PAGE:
Bee Blogs – March 2018

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Bee Prayer 
Winged spirit of sweetness, I call on you.
Teach me the ways of
Transformation and fertilisation.
The path from pollen to sweetest honey.
Teach me, to taste the  essence of each place I alight
Carrying that essence with me to continue creations cycle.
Teach me the ways of hope,
Reminding me that what seems impossible
May yet be achieved.
Flitting tears of the Gods
Draw me ever closer to the wisdom
Hidden within beauty.
Give me flight and sunlight,
Passion and productivity,
Co-operation with those around me and
Sharpened strength to defend my home.
May I ever spiral out from my heart
Searching for what I need and return there once again
To tune those lessons into nourishment.
Bee Spirit, I call to you.
The month of April is characterised by increasing day length and rising temperatures  – the days have lengthened but the temperatures are still low. And March was cold though I did get a chance to look through my hives one day when the sun shone. I was shocked at the state of the colonies – particularly my strongest colonies from last year. They are barely alive. This has happened before – the colonies that build up well and work very hard one year are very often the poorest ones the following year. Do they overreach themselves and are worn out the following year? It is a puzzle. I presume the long, wet winter has not helped. I am considering sending off some of the bees to get checked for disease. They had plenty of food but maybe too much of it was ivy honey which they find difficult to use in the winter as they need water to dilute it.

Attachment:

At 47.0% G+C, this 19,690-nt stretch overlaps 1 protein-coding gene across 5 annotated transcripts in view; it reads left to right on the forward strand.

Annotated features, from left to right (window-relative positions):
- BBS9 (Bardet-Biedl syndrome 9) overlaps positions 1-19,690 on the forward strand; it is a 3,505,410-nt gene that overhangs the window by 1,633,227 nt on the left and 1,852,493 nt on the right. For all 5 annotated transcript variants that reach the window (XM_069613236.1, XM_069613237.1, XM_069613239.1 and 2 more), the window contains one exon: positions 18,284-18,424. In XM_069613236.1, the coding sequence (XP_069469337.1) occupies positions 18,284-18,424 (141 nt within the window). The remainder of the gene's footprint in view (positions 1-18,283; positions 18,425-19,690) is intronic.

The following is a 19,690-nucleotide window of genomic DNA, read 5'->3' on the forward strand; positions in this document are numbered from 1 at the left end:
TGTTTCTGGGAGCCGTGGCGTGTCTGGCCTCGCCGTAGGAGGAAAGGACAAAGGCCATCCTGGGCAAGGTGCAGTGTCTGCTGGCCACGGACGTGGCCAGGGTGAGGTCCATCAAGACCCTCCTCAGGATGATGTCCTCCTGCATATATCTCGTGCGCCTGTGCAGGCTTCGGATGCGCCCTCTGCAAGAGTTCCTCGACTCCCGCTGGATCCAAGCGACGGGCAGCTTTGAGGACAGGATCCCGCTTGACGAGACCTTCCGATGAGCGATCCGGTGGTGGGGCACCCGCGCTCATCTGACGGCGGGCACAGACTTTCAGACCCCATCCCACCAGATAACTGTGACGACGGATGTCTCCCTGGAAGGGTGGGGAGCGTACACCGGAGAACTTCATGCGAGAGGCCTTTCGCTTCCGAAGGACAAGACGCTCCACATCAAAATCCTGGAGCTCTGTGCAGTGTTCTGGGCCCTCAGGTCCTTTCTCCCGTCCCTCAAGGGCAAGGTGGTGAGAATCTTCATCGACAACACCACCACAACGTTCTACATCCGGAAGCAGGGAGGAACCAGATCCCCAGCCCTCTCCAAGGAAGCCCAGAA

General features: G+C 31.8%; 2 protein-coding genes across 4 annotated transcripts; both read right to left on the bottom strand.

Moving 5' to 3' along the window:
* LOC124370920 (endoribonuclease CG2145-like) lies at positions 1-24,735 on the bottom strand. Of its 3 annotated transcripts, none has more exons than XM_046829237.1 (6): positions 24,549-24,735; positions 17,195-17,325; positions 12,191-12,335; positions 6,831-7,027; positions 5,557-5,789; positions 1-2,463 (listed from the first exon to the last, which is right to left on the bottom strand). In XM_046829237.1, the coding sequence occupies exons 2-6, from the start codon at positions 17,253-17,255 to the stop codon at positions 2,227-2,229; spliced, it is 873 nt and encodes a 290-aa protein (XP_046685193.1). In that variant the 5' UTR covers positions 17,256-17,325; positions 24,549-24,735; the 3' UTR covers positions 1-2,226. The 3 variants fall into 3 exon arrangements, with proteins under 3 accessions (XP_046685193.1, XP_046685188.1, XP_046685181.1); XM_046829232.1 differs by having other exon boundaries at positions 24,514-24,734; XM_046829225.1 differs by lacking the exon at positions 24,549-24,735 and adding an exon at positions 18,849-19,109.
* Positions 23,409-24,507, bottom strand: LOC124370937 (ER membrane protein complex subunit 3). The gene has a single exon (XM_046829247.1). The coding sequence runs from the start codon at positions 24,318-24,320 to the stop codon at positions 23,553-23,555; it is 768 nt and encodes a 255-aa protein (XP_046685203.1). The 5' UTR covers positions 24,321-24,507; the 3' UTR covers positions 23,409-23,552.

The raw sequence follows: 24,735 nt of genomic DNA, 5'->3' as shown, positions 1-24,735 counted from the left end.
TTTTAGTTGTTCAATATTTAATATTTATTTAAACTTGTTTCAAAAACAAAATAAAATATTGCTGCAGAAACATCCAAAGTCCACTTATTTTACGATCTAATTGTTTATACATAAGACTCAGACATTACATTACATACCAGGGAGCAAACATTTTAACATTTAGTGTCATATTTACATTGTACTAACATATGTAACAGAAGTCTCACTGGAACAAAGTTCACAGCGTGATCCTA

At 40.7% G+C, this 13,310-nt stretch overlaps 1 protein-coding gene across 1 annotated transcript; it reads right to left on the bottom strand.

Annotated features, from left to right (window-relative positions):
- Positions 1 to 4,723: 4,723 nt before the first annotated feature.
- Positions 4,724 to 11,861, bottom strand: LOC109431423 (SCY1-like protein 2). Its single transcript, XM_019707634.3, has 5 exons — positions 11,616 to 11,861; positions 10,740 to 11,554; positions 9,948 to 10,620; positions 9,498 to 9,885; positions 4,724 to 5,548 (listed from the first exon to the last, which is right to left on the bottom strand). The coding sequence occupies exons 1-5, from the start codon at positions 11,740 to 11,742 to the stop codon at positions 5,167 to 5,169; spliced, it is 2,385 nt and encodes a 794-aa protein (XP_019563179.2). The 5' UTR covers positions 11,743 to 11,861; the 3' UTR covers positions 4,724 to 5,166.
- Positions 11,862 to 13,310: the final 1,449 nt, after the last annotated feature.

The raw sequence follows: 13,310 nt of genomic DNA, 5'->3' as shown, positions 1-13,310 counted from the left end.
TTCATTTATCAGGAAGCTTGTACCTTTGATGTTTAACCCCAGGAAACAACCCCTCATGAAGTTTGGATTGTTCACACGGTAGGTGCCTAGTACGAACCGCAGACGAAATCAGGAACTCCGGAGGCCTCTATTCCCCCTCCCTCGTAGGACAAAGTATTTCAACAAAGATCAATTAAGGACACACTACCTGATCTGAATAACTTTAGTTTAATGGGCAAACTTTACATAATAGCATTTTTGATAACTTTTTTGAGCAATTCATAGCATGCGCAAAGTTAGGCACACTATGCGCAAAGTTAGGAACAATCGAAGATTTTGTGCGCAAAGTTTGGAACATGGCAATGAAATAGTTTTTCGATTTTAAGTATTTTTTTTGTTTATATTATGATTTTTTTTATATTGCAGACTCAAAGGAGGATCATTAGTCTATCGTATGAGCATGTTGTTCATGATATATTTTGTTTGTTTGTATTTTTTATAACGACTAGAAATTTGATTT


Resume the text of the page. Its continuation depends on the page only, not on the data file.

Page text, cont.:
There is little sign of flowers yet- even the dandelions are slow to appear. I hope they haven’t given up in protest at farmers spraying their fields to remove any plant that could deprive their precious grass of space or nutrients. The more I see these huge fields appearing – these green deserts – the angrier and more depressed I feel – hedgerows are disappearing – soon there won’t be a habitat for a rabbit, a bee or a butterfly. What sort of arrogance is this that allows us to dispossess other creatures of a home and a livelihood? I had to get that off my chest. I am planning to write to the Minister of Agriculture to make my feelings known for all the good it will do but I will feel better!
What we need now is farmers who tend their hedgerows as an asset; who let old pastures grow, with their mix of plants and not just cultivate a monoculture of grass. We need to encourage diversity – otherness -it is essential for our flourishing as well as the rest of nature.  A rain forest thrives by virtue of its infinite, interdependent diversity: none of the species could  survive alone.  It is not biodiversity but monoculture that poses the biggest threat.
After all that I notice the chestnut leaves peeping out – chestnut flowers are an important source of pollen and honey. Their flowers have a small patch of yellow which acts as a nectar guide for visiting bees. These turn crimson once the flowers are pollinated – this is important because bees can’t see red and so does not waste time visiting that flower again as it has no nectar or pollen to offer…But then the Japanese have now developing robotic bees to do pollination – they are called Robo-Bees  – bee-like pollinating drone which are designed to make up for the lack of bees in some parts of the world.